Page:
During a recent Charlie Rose interview with Peter Chernin, the subject of media formats came up, which reminded me of an earlier question I raised, “What is the natural unit of written collaboration?” When I mused upon this question it was in the context of documents and written content. I hadn’t really thought about so-called rich media (interactive) content.
So, what is the natural unit of such content?
Mr. Chernin remarked that the movie, the hour-long drama and the half-hour comedy are all resilient forms of content–and he would hope so given his responsibilities at News Corp. He also sees new forms emerging–all shorts, if you will: five, ten and 15 minute segments, depending on one’s context (e.g. watch on your smart phone while waiting for public transportation).
I recall the following quote from Mr. Chernin: “In a world of infinite choice, mediocrity is death.” (More quotes are captured here, for example.) Or, aim to stand out. Speaking of short films and excellence, Pixar’s Presto, which plays before WALL-E, is one of the funniest things I’ve ever seen in a movie theater.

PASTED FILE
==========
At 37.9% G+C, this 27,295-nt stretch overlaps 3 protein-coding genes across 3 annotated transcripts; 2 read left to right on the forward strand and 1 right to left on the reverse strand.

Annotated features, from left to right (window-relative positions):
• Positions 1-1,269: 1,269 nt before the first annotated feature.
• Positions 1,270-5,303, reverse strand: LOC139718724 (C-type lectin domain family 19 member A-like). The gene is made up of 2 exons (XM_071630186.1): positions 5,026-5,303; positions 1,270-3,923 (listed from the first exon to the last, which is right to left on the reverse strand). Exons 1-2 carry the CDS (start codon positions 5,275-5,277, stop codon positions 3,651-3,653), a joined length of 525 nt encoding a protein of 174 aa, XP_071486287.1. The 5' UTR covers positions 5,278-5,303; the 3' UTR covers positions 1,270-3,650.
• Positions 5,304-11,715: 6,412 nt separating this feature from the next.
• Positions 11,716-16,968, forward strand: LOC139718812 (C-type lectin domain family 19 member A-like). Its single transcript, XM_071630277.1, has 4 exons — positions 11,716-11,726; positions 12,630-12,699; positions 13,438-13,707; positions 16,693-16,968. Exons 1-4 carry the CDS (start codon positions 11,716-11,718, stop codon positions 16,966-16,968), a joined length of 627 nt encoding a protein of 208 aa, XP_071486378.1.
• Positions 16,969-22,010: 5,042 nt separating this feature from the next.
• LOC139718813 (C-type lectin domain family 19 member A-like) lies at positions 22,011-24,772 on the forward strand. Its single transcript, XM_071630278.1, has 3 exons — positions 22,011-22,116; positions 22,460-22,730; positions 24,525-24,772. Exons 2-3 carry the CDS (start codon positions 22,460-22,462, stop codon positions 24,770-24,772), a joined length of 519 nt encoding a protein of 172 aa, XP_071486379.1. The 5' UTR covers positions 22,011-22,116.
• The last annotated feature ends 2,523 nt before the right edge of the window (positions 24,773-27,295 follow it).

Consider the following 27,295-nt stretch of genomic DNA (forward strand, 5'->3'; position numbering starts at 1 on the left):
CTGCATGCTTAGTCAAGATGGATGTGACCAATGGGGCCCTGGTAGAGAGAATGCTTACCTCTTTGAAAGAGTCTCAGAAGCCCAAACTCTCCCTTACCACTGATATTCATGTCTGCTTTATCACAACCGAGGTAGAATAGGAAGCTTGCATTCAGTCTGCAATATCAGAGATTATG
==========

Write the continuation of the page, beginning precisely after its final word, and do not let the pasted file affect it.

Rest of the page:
Anyway, back to new forms of interactive content… Content reuse is something I build software to promote based on conversations with customers. During this interview, I couldn’t help but to think that there is a real opportunity here for software to support the production of variously sized shorts from full originals in such a way as to retain, if not amplify, the essence of the first edition.
Enter seam carving.
I found a seam carving implementation by Mike Swanson called Seamonster. This led me to a paper by seam carving’s creators, Dr. Shai Avidan and Dr. Ariel Shamir: Seam Carving for Content-Aware Image Resizing.
As the author’s note, without additional “higher level cues.” seam carving doesn’t work on all images. Nevertheless, the relatively straightforward nature of seam carving causes me to wonder if similar techniques can be applied to video, audio and even text.
This later work describes video application of seam carving. It appears, upon first glance, that a key to application is what Avidan and Shamir call energy criteria (e.g. the notion of forward energy in a video context).
What are the key energy criteria for audio files? What are the key energy criteria for documents? What artifacts should be anticipated when applying seam carving to various media and how can they be mitigated, if not avoided altogether?
I need to investigate seam carving in more detail. All resource pointers are much appreciated.-Craig